If you don't find a good way to cover the ground, Mother Nature will, and you may not always like the results. Here's a colorful alternative to the usual groundcover junipers: Verbena 'Homestead Purple' covers a bank, blooming from spring to frost. Verbena is tolerant of both heat and drought.
Euonymus doesn't have to be ho-hum. Here, 'Green 'N Gold' brightens a shady part of the garden.
Lamium 'Pink Chablis' is a moderate grower and is perfect for mixed sun and shade areas.
If you're interested in covering ground, but you also want to give an area some height, consider select shrubs that branch to the ground. Here, Japanese kerria 'Picta' adds to its sunny spring bloom with variegated foliage that holds through the seasons. Sporadic blooms occur at other times of the year, making this an interesting multi-season specimen.
Cotoneaster is a great groundcover for sun or shade. After spring's white flowers fade, red berries give the branches a festive look, often holding into winter. Here, bearberry cotoneaster 'Lowfast'.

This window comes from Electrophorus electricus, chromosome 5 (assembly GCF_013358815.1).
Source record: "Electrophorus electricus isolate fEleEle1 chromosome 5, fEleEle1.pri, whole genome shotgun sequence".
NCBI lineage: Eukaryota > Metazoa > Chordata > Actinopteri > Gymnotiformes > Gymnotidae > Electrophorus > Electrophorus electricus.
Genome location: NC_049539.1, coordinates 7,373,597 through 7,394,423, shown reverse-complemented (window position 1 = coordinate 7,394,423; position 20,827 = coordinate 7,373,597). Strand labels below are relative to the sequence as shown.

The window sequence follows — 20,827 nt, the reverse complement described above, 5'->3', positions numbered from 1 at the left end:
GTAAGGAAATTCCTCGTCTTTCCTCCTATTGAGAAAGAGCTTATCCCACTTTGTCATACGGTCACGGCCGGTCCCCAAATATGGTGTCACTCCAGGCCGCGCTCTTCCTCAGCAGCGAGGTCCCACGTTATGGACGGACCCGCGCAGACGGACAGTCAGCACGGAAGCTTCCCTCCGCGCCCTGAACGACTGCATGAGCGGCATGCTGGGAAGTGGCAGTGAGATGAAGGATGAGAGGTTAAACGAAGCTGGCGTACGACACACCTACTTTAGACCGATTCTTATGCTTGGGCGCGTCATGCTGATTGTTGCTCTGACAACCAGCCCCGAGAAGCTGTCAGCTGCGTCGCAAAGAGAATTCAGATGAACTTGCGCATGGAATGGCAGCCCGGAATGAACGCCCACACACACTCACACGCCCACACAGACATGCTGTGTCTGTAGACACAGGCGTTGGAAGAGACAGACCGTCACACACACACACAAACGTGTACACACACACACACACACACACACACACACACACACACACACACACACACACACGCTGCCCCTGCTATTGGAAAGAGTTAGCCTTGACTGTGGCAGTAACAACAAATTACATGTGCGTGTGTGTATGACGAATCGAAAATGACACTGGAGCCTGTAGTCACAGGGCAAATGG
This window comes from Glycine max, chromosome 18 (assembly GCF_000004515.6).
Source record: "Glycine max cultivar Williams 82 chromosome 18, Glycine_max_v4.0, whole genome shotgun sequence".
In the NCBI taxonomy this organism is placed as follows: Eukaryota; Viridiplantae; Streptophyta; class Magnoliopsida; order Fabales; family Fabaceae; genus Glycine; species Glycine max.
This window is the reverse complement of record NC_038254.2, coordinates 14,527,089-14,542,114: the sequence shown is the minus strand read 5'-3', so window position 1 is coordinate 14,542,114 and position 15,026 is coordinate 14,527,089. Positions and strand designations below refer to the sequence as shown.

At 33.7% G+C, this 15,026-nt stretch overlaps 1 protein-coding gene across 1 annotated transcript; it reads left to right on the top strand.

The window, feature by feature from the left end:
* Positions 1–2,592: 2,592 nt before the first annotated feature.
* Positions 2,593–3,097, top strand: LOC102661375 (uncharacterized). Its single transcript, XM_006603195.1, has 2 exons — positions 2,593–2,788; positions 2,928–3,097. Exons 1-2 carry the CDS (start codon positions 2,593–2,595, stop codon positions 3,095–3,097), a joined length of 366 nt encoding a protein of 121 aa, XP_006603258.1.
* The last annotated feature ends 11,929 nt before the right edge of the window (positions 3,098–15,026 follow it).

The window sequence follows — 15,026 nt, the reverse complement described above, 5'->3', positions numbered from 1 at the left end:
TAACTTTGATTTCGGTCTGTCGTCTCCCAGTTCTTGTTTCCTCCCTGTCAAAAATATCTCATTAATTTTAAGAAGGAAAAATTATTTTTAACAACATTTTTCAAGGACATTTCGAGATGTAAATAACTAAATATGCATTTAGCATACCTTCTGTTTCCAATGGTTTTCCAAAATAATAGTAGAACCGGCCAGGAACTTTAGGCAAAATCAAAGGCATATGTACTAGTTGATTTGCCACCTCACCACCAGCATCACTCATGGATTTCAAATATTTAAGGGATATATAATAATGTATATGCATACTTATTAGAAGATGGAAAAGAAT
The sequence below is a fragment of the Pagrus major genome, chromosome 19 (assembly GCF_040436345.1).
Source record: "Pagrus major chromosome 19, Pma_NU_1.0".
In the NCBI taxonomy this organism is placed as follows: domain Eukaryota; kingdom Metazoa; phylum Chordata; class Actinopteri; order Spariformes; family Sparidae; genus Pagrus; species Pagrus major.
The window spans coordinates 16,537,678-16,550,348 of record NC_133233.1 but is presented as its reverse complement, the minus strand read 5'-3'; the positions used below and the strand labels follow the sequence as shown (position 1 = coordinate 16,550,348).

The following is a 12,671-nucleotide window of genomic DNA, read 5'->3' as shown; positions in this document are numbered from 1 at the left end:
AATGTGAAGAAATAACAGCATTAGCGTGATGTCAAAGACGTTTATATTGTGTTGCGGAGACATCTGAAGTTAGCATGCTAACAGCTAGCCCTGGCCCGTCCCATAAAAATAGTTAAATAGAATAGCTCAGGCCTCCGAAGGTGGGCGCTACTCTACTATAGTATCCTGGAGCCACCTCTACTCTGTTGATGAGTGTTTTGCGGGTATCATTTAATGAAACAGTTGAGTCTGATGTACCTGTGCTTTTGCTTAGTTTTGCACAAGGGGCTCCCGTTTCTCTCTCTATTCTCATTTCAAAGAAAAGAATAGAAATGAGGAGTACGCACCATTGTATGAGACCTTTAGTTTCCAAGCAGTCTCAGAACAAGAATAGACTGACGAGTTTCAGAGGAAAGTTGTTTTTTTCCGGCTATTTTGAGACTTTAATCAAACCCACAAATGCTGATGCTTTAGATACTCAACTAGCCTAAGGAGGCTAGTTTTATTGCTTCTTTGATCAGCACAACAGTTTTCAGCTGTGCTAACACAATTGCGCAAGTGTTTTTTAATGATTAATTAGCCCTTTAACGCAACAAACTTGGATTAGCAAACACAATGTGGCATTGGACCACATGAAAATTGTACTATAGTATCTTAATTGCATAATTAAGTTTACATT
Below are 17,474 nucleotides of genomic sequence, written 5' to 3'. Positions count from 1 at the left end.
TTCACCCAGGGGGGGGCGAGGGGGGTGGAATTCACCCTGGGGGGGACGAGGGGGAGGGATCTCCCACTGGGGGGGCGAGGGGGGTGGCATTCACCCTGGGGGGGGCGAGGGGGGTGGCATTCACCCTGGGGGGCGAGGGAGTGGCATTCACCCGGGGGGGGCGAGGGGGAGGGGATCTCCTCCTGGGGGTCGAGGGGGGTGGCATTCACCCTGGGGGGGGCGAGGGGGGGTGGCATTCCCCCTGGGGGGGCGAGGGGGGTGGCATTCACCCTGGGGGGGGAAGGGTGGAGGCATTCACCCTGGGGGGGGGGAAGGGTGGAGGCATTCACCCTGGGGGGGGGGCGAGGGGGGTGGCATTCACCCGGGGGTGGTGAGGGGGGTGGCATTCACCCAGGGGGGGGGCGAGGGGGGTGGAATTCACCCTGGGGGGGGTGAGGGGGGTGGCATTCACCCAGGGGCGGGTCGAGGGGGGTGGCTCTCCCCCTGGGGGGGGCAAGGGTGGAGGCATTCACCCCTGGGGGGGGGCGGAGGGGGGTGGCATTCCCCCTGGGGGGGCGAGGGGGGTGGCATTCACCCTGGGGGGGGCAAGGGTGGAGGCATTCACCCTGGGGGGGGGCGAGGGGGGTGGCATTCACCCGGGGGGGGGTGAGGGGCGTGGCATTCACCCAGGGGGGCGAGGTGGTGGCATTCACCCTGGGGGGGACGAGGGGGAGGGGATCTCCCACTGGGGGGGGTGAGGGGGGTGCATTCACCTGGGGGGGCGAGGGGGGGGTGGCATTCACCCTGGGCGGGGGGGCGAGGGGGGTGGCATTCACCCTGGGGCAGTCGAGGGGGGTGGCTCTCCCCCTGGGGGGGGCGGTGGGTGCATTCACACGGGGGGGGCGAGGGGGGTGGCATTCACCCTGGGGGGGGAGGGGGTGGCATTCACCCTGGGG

Groundcover roses are a hardy and colorful solution for sunny areas. Here, Flower Carpet Gold — like the other roses in the series — blooms from spring to frost. Pink Supreme is a 2008 release.
Vinca — the perennial variety — is a good groundcover for shady areas. Here, it filled in prettily between flagstones on a path. Consider mixing the blue- and white-flowered forms together in the same bed.
Bugleweed (Ajuga reptans) is an old standby for shady areas of the garden. Excellent color options include pink ('Rubra'), white ('Alba'), variegated leaves of rosy pink ('Rainbow'). If you're using Ajuga next to a lawn, put down edging to keep it out.
Dead nettle (Lamiastrum galeobdolon) is an attractive semi-evergreen groundcover that produces its yellow flowers in spring. But beware: In some parts of the country, this plant is considered invasive. Before you introduce any so-called "fast-growing" groundcover into your yard, check out its behavior with an extension agent or trusted nurseryman.